Ingmar Bergman’s Shame – Skammen (1968)

Ingmar Bergman is one of those film directors I always meant to return to. I have always been impressed by his work. It’s not easy and often a bit depressing but always fascinating. Shame – Skammen is one out of three movies that form a trilogy always starring the same two actors Liv Ullmann and Max von Sydow. If you know Bergman well you know that Liv Ullmann was probably his favourite actress. The other two movies that are part of the trilogy are Vargtimmen -Hour of the Wolf and En passion – The Passion of Anna.

Shame is the only one of the three that you can call a war movie. Bergman is famous for his psychological portraits. He is far less interested in story than in character and Shame is no exception. The movie explores what happens to people during a war. How do they react? How far will they go to save themselves? Is there anything human left in them? The war depicted in Shame never took place but it is inspired by many that did.

Jan and Eva Rosenberg are two artists who live far away from anyone else on a farm. A civil war rages in the country they live in and that’s the reason why the left the city. They are completely apolitical and have no clue what is going on but are still deeply affected. Especially Jan is afraid. He is very nervous. When the war intensifies and comes closer he gets panicky. The country is threatened to be invaded by another country that will try to free the people and when it finally happens, the Rosenbergs are forced to give a fake interview that it is later used against them. They are lucky, Eva is an attractive woman and an officer takes an interest in her. If this hadn’t happened they would both have been tortured and executed. Despite this narrow escape, the war shows its effect anyway. Their relationship is getting worse every day, they fight and scream all the time.

I found the first half of Shame extremely interesting because the atmosphere and the type of war depicted didn’t seem typical for Western European countries and to see Jan and Eva entangled in it made for uncomfortable viewing. This is the type of almost dystopian setting we see in very modern movies, only stripped from any type of heroism. The people in this movie become smaller and meaner, the longer the war lasts. Nobody fights against the oppressor and most certainly nobody fights for anyone lese. It’s a very depressing depiction of humanity.

If you are interested in Bergman, it’s a must-see. If you are more used to American movies and movies with an emphasis on story over character, then it’s rather not for you. I can’t say I liked it (not like the Hour of the Wolf which I loved) because I didn’t like the two main characters but I did appreciate it.

Robin Hood (2010) or This is the Robin Hood we were waiting for

I don’t care if Robin Hood is really a war movie. There is a lot of warfare and talk of war but the purists would probably deny it the access to the war movie realm. I can’t. I am biased. I am partial to Russell Crowe – my favourite actor – I am partial to Ridley Scott – watch all of his movies, they are worth it – I am partial to Cate Blanchett – one of my favourite actresses. In short Robin Hood  is well done, has a great cast and is very entertaining. It doesn’t make the world a better place or will revolutionize cinema history but  it is well woth watching.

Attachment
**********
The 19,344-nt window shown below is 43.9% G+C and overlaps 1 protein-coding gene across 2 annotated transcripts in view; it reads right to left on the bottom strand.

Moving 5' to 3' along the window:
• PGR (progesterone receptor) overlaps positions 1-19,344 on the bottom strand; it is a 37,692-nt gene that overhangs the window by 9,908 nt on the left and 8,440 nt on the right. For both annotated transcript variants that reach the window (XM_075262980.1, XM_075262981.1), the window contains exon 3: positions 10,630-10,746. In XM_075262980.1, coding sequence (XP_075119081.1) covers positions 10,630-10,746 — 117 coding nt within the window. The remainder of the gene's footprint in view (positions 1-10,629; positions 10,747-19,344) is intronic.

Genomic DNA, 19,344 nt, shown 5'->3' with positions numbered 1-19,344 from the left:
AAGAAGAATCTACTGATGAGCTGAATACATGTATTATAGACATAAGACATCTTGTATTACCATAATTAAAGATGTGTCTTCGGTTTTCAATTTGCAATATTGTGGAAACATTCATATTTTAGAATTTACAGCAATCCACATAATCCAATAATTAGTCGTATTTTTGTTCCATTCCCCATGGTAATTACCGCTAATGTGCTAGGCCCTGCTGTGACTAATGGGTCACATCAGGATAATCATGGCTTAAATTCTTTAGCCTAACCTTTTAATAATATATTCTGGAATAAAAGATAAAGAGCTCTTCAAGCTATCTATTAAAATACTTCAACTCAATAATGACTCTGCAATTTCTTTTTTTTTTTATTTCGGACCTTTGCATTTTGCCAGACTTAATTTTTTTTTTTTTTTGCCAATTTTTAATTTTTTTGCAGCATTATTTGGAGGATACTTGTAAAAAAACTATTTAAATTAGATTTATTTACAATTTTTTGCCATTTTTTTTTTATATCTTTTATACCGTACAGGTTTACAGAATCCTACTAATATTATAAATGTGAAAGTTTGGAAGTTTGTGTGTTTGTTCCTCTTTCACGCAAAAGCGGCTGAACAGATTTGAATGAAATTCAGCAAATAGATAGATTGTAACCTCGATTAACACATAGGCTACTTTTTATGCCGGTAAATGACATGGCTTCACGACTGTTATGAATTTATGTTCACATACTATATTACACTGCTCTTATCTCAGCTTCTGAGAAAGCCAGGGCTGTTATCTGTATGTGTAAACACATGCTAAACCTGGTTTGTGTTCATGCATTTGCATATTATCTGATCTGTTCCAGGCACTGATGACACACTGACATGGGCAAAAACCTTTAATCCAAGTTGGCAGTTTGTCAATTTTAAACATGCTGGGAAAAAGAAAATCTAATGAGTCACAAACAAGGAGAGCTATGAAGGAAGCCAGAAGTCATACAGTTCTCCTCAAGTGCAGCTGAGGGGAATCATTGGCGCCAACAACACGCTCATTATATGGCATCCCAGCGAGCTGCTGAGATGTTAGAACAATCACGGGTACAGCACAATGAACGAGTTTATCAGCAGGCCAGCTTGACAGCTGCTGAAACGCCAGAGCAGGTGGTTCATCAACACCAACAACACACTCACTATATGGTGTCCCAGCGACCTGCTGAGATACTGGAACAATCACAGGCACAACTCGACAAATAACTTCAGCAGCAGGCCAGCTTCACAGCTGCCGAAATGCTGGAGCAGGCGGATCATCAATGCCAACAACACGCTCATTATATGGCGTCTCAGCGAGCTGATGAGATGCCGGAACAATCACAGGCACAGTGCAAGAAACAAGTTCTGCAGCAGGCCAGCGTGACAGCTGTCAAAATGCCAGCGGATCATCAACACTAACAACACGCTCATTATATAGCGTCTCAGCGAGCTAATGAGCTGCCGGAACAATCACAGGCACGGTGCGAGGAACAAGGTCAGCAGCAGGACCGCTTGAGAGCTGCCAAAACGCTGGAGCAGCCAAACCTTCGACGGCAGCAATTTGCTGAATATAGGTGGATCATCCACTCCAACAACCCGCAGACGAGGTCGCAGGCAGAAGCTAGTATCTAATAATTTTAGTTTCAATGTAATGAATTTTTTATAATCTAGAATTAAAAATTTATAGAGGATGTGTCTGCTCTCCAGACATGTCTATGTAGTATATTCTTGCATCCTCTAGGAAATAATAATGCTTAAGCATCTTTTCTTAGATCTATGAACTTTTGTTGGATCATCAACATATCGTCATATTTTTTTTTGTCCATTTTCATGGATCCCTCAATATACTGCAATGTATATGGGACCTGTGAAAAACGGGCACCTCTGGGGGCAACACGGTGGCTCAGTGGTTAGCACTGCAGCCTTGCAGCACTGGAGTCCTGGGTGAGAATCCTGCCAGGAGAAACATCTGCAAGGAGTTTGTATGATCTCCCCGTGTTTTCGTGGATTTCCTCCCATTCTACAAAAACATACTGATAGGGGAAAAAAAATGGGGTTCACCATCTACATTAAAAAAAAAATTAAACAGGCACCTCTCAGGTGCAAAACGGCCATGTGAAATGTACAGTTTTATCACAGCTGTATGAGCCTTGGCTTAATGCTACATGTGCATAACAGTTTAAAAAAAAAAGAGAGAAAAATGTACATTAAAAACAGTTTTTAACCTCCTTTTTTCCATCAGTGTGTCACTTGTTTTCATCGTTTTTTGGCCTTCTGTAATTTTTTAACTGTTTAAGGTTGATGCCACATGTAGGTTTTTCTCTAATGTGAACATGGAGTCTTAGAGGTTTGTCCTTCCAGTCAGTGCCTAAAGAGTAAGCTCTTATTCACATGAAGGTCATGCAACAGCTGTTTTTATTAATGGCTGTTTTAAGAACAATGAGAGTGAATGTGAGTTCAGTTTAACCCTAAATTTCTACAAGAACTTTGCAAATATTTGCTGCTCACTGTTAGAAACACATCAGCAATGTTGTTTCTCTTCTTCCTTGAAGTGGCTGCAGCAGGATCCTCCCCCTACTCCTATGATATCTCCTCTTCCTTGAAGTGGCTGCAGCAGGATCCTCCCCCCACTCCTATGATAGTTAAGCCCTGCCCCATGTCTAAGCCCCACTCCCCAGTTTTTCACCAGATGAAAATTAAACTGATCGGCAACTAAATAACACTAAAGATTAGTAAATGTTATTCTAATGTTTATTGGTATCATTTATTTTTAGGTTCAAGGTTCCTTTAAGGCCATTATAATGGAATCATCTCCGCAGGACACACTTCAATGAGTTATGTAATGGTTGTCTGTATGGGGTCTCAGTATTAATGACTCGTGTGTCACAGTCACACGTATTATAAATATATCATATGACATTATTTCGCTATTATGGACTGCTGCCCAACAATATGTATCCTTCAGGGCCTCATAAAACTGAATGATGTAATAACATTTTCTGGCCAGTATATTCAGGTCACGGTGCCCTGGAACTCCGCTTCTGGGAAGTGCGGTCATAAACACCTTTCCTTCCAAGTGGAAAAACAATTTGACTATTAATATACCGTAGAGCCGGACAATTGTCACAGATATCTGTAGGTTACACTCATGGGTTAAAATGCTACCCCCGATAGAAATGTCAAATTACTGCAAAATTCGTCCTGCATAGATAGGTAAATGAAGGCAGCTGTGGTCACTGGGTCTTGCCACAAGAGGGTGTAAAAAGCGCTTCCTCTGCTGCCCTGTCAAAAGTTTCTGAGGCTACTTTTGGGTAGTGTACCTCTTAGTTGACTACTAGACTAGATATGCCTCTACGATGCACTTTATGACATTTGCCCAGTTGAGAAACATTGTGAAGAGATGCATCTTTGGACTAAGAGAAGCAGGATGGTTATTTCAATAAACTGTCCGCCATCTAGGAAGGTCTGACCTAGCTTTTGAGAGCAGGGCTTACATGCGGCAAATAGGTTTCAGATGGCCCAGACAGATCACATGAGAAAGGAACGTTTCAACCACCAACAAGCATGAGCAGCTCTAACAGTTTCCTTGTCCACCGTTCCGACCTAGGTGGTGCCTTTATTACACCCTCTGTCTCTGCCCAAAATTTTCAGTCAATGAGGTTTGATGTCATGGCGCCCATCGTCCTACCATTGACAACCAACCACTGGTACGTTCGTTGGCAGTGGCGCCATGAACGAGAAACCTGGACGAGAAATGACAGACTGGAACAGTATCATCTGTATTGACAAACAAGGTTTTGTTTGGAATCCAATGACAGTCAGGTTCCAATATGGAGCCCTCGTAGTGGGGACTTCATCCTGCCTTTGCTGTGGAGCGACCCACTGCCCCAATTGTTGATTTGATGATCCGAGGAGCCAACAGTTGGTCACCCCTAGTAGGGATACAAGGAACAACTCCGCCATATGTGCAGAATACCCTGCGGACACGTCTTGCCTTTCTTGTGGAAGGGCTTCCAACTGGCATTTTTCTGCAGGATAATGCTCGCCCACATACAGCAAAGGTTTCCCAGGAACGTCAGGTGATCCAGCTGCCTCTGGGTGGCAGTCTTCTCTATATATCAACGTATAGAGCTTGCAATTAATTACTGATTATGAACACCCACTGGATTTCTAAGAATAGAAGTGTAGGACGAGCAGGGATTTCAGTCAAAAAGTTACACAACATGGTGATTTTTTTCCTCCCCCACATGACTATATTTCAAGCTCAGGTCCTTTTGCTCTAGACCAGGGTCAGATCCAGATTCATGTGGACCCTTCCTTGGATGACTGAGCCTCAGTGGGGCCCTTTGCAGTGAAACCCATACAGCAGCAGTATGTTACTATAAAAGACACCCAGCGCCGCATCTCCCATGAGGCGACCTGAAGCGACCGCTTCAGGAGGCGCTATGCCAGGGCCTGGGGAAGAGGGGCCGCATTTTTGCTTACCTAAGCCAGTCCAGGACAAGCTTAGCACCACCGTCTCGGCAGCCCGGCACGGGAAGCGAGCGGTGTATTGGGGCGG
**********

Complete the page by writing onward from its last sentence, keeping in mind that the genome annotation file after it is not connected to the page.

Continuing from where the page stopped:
I waited for this to come out on BluRay before I watched it and was looking forward to it like a child (Is it available yet? Is it available yet?). I was not disappointed. I truly enjoyed every minute of it.

What we get to see is the pre-history of Robin Hood, the years before he becomes an outcast (will there be a sequel?). At the beginning he is in the middle of a big battle in which  King Lionheart is  fighting against the French. Robin Longstride  is not a noble man and since he is too outspoken he endangers himself and those who follow him. He is sentenced and if King Richard hadn´t died, he would have been bad off. But Richard Lionheart is killed and Robin takes advantage of the chaos that follows the king’s death and escapes with his buddies to the sea.

Sir Robert Loxley who is to bring the crown back to England and hand it over to the new king is murdered on his way home. At that very moment Robin and his men come along and the dying man asks him to return his sword to his father Sir Walter Loxley (Max von Sydow). Robin decides to pretend to be Sir Robert Loxley and first brings the crown to the new king and then travels on to the estate of the Loxley´s where he meets Marion, Roberts widow. Of course there is a love story but it is not corny. The country is in bad shape. People suffer. They are famished and impoverished and exploited by their king. The noblemen from the North want to overthrow the new king but there is a threat coming from the South. One of the king´s people is a traitor and conspires with France. It will take combined efforts to save Britain from invasion.

I won’t tell you if this is achieved and how Robin Hood got his name, nor will I tell you why he became an outcast. You got to find out for yourself.

Some historical facts about Robin Hood can be found on the  BBC British history page.